The park forms an L-shape around the arcade building, and is far less crowded on the East side than on the South side. The park has an obligatory Tilt-A-Whirl, and a set of Jhle Bros. bumper cars in a building attractively marked, "Scooters" The cars are in great shape, they run fast, and they're a little bit heavy. Of course I wonder why Chicago needs bumper cars when they have IR-55, where I passed three fender-benders between Hillcrest and Kiddieland...perhaps it's just so the kiddies can get into practice. Odd thing about these bumper cars...the steering stops are positioned such that these cars won't go backward. Interesting; the Jhle cars at Cedar Point don't even have steering stops! This deficiency caused a few problems when people crashed into the disused cars parallel-parked along the short side of the building.
The bumper cars are interesting first of all because of their condition and apparent age. Second because of a familiar looking triangular medallion on the side of each car proclaiming:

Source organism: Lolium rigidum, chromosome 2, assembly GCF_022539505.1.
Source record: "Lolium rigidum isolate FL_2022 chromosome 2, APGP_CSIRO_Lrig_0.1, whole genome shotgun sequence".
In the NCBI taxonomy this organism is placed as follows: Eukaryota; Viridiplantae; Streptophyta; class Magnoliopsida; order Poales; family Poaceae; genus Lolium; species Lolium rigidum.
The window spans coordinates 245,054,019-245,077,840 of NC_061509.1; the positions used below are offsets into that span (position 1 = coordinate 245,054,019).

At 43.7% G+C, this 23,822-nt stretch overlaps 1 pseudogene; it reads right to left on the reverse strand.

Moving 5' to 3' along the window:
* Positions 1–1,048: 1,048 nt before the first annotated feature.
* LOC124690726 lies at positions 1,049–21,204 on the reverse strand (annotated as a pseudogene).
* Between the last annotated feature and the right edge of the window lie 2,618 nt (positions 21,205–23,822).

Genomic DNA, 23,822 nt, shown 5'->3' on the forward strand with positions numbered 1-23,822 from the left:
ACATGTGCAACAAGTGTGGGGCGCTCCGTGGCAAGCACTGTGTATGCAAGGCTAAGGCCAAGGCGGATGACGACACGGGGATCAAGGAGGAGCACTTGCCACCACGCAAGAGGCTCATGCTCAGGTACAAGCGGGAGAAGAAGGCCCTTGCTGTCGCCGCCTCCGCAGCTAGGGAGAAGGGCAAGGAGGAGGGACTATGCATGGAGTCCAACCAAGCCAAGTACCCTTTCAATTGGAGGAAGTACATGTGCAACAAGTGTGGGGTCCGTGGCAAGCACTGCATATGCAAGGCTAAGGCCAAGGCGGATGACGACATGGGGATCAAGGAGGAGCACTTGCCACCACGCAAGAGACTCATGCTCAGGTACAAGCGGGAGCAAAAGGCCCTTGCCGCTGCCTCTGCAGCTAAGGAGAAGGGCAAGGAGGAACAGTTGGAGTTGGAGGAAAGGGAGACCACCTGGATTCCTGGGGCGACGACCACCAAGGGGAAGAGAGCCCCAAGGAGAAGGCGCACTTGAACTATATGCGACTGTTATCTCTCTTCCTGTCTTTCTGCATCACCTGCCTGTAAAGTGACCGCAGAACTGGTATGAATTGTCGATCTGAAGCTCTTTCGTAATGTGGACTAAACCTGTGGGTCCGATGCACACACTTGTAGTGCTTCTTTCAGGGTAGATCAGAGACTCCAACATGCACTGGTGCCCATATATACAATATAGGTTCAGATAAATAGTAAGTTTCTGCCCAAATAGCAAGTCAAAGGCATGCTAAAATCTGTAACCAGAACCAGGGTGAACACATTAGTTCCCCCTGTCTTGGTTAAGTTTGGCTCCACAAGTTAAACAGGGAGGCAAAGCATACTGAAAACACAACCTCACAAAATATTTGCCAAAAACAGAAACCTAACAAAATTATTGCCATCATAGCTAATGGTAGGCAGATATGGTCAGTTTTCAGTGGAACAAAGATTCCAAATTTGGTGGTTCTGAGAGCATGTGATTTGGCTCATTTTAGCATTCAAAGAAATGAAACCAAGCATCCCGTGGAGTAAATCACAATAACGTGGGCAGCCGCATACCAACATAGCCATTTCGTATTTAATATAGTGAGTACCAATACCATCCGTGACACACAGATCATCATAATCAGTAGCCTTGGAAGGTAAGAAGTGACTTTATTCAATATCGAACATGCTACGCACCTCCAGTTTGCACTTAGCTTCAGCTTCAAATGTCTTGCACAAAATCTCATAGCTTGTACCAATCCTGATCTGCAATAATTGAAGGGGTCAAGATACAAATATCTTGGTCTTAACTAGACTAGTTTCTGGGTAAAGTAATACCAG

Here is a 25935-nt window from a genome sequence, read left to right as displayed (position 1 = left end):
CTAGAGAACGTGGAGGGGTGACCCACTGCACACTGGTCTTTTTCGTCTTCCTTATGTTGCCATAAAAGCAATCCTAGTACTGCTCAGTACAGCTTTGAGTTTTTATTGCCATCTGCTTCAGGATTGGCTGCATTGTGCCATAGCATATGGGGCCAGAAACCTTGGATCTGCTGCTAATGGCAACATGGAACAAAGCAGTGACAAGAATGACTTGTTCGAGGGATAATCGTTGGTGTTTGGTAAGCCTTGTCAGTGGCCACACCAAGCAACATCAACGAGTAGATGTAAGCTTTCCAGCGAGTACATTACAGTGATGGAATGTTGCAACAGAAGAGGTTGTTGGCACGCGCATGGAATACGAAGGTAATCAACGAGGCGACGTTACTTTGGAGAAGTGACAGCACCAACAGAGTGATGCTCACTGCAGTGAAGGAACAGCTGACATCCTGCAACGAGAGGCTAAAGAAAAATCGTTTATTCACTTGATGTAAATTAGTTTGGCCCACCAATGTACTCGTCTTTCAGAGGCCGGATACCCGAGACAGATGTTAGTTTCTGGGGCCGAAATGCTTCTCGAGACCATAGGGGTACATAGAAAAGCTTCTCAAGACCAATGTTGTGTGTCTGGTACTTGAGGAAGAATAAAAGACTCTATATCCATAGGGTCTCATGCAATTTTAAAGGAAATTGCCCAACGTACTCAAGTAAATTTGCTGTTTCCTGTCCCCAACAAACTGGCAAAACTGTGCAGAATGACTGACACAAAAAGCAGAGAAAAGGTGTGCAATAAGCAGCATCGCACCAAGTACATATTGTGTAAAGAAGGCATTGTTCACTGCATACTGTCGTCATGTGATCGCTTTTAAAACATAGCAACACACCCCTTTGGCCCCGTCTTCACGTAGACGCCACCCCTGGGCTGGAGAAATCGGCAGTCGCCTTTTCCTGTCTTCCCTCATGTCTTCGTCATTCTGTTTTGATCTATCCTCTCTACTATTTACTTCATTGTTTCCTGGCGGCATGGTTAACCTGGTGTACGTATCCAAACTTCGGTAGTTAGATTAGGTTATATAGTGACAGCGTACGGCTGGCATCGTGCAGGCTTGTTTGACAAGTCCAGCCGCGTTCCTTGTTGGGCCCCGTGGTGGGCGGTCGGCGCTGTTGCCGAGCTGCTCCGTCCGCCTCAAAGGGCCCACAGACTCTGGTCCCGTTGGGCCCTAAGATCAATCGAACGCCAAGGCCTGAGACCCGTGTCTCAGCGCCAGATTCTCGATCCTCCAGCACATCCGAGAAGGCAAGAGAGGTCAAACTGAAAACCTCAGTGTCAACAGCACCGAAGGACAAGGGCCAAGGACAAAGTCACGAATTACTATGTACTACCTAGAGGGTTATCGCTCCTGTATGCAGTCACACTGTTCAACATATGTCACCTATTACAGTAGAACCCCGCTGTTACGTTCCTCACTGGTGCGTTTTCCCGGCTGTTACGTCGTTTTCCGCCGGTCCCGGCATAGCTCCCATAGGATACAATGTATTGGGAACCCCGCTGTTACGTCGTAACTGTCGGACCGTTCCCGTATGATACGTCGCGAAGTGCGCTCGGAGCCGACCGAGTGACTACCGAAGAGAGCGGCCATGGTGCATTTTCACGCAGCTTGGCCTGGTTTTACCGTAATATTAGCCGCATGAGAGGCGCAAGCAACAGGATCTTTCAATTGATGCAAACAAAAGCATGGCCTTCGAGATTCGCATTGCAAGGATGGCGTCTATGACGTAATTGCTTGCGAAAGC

HOT RODS INC.
220 W. 42ND AVE
NEW YORK, NY
Interesting. I'd never heard of "Hot Rods" before, but the medallion and the address are familiar as every other time I've seen that plate the second line has read, "MORGAN HUGHES, INC". As if to confirm, right next to the bumper cars is a Polyp ride, one with five sweeps and five non-spinning cars on each sweep. I don't know whose version of the Polyp this is, but on each car there is a little plate identifying Morgan Hughes as the importer. Oh, and the phone number is listed as "947-3370". This led to some discussion about how the installation dates might be divined by the abandonment of "name+5" phone numbers and the adoption of ringdown service in Manhattan. Unfortunately, none of us having the discussion thought of the obvious option of asking the park owner! The park's web site suggests that they were added in 1962.